How to Handle the Post-Marathon Blues

There are several things you can do to keep the post-marathon blues at bay. Here are five strategies for handling your emotions.

1. Celebrate

Sometimes we’re so quick to figure out “what’s next” that we can overlook the achievement itself. “It is always good to make space during your recovery to give yourself credit and a pat on the back for completing your marathon,” Susie says. “You are amazing! Don’t forget that!”

2. Reflect

Whether it was your first, fastest, or worst marathon ever, the act of running 26.2 miles is full of life lessons. In the days following the race, spend time writing down your thoughts. How did this experience help you grow? What are you most proud of? What do you want to keep improving at?

3. Don’t Judge

This is not the time for beating yourself up. “Instead, try to meet yourself with curiosity,” Steele says. “What you are experiencing is typical and the more compassion you can provide yourself, the more effective you will be at soothing your nervous system.” 

4. Branch Out

Training for a marathon is a big time commitment, limiting your ability to do other activities for weeks and months on end. Think of the end of your training cycle as an opportunity for new adventures. “Use your recovery time to explore something new,” Susie says. “Or revisit your favorite cross-training activities that you didn’t have as much time for while marathon training.” 

5. Get Back Out There

“Having run over 100 marathons myself, what has helped me overcome the post-marathon blues is to plan for another event,” says Laurie Singer, a psychotherapist and accomplished endurance athlete. And, no, that doesn’t necessarily mean a marathon. “You are already trained,” she says. “You put in the hard work of marathon training and are now physically fit to perform. Signing up for another event—a shorter one like a 5k or 10k—will give you something to look forward to and plan for.”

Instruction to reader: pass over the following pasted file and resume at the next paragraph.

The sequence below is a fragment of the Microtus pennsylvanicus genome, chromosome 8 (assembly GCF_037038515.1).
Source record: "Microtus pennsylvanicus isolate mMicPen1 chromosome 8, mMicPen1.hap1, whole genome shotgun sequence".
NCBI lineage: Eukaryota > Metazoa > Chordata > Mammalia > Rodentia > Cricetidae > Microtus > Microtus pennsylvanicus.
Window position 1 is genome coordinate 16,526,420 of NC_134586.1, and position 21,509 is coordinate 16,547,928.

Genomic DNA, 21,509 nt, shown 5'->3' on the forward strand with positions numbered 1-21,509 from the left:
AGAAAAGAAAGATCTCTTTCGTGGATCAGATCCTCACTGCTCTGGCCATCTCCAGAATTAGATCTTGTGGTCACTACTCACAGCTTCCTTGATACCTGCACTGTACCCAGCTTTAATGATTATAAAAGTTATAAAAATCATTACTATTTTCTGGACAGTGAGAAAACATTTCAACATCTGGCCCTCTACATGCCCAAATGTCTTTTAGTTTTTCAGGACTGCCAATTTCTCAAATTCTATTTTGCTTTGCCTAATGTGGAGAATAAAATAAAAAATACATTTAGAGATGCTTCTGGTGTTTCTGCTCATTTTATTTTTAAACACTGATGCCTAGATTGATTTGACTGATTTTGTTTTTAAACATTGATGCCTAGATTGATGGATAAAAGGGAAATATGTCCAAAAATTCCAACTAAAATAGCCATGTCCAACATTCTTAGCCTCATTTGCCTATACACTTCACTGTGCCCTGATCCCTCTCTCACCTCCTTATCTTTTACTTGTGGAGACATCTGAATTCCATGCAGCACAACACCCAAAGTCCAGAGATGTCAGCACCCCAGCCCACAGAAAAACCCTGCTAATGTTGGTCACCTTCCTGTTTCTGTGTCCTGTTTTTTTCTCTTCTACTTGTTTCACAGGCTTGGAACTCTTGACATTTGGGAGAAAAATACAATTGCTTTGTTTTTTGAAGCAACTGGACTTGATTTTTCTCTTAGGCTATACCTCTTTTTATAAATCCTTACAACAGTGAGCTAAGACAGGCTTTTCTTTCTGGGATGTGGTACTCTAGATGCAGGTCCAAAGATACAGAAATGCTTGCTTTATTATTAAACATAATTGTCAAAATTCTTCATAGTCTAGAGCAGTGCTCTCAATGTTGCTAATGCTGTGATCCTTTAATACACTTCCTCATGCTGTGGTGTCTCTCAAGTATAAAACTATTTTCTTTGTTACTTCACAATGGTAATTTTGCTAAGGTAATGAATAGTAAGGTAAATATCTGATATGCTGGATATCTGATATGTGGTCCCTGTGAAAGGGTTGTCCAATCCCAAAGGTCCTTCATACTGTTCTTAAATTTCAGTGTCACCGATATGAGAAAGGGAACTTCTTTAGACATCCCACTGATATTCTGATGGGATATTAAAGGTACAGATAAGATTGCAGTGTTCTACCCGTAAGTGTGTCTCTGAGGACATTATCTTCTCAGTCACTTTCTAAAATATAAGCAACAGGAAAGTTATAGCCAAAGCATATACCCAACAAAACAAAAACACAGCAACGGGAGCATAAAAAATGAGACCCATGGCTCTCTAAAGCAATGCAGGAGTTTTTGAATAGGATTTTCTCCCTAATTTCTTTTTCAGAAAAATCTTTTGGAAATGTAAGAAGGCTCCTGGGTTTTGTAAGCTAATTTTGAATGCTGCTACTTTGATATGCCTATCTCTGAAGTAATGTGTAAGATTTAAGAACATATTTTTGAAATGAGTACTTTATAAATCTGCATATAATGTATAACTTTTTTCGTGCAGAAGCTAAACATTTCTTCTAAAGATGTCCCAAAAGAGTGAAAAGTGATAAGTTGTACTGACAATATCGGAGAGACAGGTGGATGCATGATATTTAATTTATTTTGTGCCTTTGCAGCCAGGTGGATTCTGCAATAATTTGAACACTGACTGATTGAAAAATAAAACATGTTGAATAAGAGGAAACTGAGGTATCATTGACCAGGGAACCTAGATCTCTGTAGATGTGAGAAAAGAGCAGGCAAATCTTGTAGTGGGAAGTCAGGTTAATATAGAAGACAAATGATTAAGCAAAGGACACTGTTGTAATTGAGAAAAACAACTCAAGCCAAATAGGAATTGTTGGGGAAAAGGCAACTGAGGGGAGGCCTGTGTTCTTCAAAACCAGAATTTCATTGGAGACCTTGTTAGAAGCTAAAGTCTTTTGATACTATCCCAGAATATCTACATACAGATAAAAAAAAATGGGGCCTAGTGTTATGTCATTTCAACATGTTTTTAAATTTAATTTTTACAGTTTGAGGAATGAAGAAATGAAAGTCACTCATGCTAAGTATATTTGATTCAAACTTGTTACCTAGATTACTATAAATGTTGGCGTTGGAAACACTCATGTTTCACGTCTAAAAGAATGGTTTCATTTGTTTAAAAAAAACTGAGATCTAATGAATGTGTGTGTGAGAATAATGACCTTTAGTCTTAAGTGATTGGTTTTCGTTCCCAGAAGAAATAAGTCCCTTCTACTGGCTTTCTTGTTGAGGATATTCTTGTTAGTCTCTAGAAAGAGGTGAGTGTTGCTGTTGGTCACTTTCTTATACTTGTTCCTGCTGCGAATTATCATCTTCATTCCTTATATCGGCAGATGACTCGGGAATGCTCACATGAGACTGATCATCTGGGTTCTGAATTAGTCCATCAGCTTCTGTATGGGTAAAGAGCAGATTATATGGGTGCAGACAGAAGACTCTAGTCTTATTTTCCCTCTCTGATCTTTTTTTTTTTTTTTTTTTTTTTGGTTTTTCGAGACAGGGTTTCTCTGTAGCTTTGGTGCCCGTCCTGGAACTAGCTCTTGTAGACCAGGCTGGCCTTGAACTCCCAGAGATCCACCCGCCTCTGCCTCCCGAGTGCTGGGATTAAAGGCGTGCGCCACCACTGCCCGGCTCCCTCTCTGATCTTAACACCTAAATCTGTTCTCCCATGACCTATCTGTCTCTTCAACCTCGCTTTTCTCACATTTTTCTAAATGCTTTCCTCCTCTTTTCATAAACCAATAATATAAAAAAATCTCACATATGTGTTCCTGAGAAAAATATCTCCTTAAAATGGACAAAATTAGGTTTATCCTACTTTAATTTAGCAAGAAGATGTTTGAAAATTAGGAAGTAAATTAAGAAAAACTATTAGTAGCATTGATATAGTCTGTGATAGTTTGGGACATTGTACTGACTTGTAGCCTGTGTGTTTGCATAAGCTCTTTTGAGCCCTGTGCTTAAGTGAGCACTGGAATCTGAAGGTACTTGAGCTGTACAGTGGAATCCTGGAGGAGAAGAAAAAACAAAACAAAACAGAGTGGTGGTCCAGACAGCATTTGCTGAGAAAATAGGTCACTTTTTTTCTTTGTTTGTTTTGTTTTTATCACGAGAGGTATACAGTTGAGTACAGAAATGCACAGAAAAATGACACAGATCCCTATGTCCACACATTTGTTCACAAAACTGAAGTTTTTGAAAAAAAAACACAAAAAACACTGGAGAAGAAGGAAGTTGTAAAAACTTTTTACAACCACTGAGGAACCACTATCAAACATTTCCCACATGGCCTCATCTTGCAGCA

Why You Need to Prioritize Post-Marathon Recovery

If you’re feeling down after your marathon, it’s important to remember that you’re not alone. And it will pass. (Remember: Post-marathon blues symptoms typically only last a few days or a week.) 

The best thing you can do in the days and weeks following your race is to let your body—and your mind—get the recovery it needs. Why? Our minds and bodies are closely linked. In fact, some endurance athletes may develop a condition commonly referred to as RED-S (relative energy deficiency in sport) by pushing their bodies to the brink. This disorder can cause mental side effects that overlap with depressive symptoms. By allowing your body to physically reset and heal, you’ll help protect your mind as well. 

5 Post-Marathon Recovery Tips 

Recovering from 26.2 miles is not a simple task—physically, mentally, or emotionally. Here are a few tools experts say can make a big impact. 

1. Make a Plan